About the School


The mission of the School of Social Work is founded on the values of social justice and human rights that are essential to social work practice. In this perspective, the programmes of the school aim to provide future graduates with the conceptual tools and practices that will allow them to develop a critical outlook and intervene in multidisciplinary settings and in increasingly diversified and complex contexts. The School of Social Work gives central consideration to the socio-cultural, political and economic contexts in which individual, family and collective problems are rooted. This perspective is present throughout the courses and research projects of professors, as well as in the coursework and research of students, and is considered a precondition in the construction of approaches to intervention, social policy and institutional programs and community actions that are close to the everyday lives of individuals and communities. The pedagogical approach privileged by the school, centered on intervention research and analysis, is a means of articulating these diverse issues and of bringing them to the fore in teaching, research and practicum.

The school also has a mandate to prepare social workers that are capable of intervening primarily in the minority context of French language Ontario communities. In particular, the Masters and PhD programs aim to train social workers who can intervene and conduct research in the fields of health and family-childhood. Because these fields are by definition multidisciplinary and involve numerous social actors, the School trains future practitioners and researchers who are able to work with people coming from other scientific disciplines or intervention settings. In all programs, the theoretical coursework, practical training and/or research focuses on the realities that are specific to the Franco-ontarian minority context. Also, because the University of Ottawa boards with Québec and has a long tradition of welcoming students from other Canadian provinces and countries, the School offers education and training that resonates well beyond local and regional boarders and that can be applied in very diverse settings. In the context of globalization and of national and international policies that favour the mobility of workers, the School wishes to ensure that its graduates possess the knowledge and skills that will enable them to work elsewhere in Canada and in the world.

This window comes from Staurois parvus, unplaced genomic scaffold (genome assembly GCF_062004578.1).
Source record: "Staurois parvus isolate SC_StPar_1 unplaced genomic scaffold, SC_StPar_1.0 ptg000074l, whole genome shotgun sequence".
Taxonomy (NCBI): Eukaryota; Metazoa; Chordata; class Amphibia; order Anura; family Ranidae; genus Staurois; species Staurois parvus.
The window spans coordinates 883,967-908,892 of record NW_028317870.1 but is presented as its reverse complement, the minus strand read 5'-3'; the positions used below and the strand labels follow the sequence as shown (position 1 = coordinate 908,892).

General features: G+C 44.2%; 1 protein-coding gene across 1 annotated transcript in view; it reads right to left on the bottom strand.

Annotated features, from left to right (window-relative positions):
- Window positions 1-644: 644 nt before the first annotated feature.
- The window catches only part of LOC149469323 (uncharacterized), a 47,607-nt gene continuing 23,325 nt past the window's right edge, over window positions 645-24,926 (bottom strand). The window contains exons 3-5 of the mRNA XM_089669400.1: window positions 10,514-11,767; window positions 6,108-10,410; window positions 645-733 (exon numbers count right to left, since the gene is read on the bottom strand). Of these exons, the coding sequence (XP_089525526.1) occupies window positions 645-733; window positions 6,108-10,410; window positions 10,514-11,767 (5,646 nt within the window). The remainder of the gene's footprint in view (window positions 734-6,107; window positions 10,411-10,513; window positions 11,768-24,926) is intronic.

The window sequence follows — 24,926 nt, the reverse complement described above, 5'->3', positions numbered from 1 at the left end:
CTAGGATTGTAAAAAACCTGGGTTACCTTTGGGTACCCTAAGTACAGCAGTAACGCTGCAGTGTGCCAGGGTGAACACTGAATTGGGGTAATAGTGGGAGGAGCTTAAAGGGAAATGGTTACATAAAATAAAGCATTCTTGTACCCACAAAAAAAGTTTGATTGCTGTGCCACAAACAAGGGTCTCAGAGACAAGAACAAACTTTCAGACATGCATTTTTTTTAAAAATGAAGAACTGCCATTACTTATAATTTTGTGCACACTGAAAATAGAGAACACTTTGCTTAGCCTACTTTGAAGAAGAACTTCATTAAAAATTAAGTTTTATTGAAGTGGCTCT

The School also considers that it is essential to offer programs that are open to the increasingly diversified socio-cultural realities tied to belief systems, values, living conditions, languages or customs. This diversity constitutes a direct call to the transformation of social intervention practices. Socio-cultural diversity requires openness to “otherness”, to different cultures, to diverse ethnic backgrounds, to gender, to sexual orientation and to various forms of disability, in order to counter the multiple manifestations of intolerance, rejection or marginalization. It also requires openness to the diversity of knowledge and social practices that are inherent to pluralism and that must be integrated in intervention, research and social policy. In this sense, diversity is a transversal theme in our programs, whether diversity relates to approaches to intervention and settings, or to changing social realities such as aging, cultural diversity, modified family models, increasing poverty and inequality, and various forms of marginalization and exclusion. Also, given the strongly feminized character of many issues facing social work, the inequality in gender relations constitutes an important framework within our programs.  

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